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• Oct 6th 2011, 09:13 AM
Deveno
i could be wrong (i'm sort of skimming here) but the problem is not with the latter part of your statement, but with the beginning bit.

the original statement starts out: "if three numbers x,y,z are chosen between 0 and 1 with 0 < x < y < z < 1....."

this is equivalent to: for all (x,y,z) such that 0 < x < y < z < 1....

the negation of which is: there exists some (x,y,z) with 0 < x < y < z < 1 such that (negation of rest of statement).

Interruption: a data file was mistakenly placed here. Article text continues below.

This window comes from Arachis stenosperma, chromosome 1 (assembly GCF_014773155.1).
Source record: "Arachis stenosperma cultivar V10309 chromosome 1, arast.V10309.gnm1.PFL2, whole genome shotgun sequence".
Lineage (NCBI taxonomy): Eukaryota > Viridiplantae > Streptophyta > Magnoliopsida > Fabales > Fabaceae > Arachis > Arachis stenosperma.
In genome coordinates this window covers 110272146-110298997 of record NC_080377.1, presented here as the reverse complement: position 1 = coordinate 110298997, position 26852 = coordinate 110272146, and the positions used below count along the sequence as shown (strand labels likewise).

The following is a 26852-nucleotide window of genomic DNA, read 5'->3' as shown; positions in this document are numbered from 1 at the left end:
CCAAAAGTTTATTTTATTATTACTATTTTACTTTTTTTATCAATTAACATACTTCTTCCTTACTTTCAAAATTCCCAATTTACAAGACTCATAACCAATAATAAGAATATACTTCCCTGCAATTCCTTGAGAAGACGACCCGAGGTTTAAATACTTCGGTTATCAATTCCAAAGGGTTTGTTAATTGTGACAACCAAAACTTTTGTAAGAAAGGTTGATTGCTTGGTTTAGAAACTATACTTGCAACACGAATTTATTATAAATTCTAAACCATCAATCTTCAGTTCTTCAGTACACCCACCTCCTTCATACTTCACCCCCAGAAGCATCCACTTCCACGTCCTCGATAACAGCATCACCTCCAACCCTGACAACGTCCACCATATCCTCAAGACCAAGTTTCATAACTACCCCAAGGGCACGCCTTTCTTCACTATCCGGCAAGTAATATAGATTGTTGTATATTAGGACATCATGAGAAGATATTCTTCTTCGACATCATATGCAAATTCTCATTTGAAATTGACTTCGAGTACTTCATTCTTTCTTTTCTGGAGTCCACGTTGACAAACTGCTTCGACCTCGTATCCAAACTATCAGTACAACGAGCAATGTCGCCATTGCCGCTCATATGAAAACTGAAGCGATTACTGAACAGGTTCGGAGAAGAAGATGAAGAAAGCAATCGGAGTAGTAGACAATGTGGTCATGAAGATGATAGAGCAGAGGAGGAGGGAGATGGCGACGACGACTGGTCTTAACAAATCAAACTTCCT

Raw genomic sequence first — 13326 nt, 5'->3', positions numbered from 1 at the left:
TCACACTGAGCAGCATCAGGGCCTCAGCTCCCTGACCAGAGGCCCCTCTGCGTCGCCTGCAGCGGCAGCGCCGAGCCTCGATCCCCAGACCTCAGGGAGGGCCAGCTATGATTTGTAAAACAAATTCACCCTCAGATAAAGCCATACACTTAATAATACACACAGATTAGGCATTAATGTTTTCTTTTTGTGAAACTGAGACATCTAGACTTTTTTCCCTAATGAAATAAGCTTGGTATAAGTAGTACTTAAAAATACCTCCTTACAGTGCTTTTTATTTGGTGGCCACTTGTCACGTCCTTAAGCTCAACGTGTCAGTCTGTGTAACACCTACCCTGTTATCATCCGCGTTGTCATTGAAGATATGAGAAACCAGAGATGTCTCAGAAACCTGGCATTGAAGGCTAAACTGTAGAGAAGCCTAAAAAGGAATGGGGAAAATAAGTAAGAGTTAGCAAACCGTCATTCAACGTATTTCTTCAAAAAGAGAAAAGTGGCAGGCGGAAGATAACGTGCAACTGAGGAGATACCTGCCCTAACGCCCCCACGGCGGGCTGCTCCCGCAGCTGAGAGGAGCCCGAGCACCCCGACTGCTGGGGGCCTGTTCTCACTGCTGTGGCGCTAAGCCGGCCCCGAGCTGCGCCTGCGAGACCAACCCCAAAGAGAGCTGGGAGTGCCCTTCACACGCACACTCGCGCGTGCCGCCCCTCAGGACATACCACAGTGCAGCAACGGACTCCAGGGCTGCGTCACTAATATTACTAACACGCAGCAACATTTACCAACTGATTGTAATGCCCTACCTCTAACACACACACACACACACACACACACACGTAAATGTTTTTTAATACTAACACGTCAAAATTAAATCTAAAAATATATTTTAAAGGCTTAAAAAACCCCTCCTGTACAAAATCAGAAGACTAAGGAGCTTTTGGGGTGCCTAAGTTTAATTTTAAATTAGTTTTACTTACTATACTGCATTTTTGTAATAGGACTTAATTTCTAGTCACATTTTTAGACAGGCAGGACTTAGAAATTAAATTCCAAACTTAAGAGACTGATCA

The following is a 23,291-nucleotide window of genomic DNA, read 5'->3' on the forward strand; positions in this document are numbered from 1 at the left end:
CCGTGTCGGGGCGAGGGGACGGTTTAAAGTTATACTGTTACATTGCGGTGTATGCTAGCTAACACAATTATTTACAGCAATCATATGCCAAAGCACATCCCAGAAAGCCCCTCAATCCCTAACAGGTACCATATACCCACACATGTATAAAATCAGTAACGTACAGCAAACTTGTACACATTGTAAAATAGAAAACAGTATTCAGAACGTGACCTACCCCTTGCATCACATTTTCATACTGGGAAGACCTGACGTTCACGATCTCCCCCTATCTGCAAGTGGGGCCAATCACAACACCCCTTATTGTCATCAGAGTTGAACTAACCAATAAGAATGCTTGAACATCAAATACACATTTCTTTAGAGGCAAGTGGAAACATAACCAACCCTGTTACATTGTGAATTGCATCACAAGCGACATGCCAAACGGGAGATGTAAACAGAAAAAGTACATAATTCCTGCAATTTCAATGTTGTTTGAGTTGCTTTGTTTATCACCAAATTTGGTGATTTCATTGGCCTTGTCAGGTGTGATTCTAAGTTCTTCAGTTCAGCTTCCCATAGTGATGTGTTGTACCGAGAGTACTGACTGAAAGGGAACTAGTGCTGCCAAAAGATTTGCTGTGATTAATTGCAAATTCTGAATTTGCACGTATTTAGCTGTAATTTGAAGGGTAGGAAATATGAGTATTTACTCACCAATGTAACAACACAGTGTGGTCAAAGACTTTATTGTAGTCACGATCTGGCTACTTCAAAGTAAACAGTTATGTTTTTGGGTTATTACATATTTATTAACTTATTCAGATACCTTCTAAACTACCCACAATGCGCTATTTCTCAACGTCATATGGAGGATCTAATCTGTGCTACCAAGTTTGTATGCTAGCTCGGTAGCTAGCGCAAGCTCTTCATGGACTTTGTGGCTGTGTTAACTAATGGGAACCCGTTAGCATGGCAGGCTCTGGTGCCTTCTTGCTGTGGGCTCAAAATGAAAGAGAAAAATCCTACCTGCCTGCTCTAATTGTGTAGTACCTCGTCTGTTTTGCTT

x,y and z can be chosen arbitrarily in the original sentence. the negation of an arbitrary choice is a specific choice, which is an assertion of existence.
• Oct 6th 2011, 09:34 AM
anonimnystefy
hi Deveno

yes,that should be right because \$\displaystyle (\lnot(\forall\ P)\ P \Rightarrow Q )\Leftrightarrow ((\exists\ \lnot P) \lnot(P \Rightarrow Q))\Leftrightarrow ((\exists\ \lnot P)\ P \wedge \lnot Q)\$
• Oct 6th 2011, 09:41 AM
Plato
Quote:

Originally Posted by anonimnystefy
hi Deveno
yes,that should be right because \$\displaystyle (\lnot(\forall\ P)\ P \Rightarrow Q )\Leftrightarrow ((\exists\ \lnot P) \lnot(P \Rightarrow Q))\Leftrightarrow ((\exists\ \lnot P)\ P \wedge \lnot Q)\$

• Oct 6th 2011, 10:04 AM
anonimnystefy
hi Plato

yes i have but i was replying to post #16.
• Oct 6th 2011, 10:06 AM
Deveno
• Oct 6th 2011, 01:11 PM
emakarov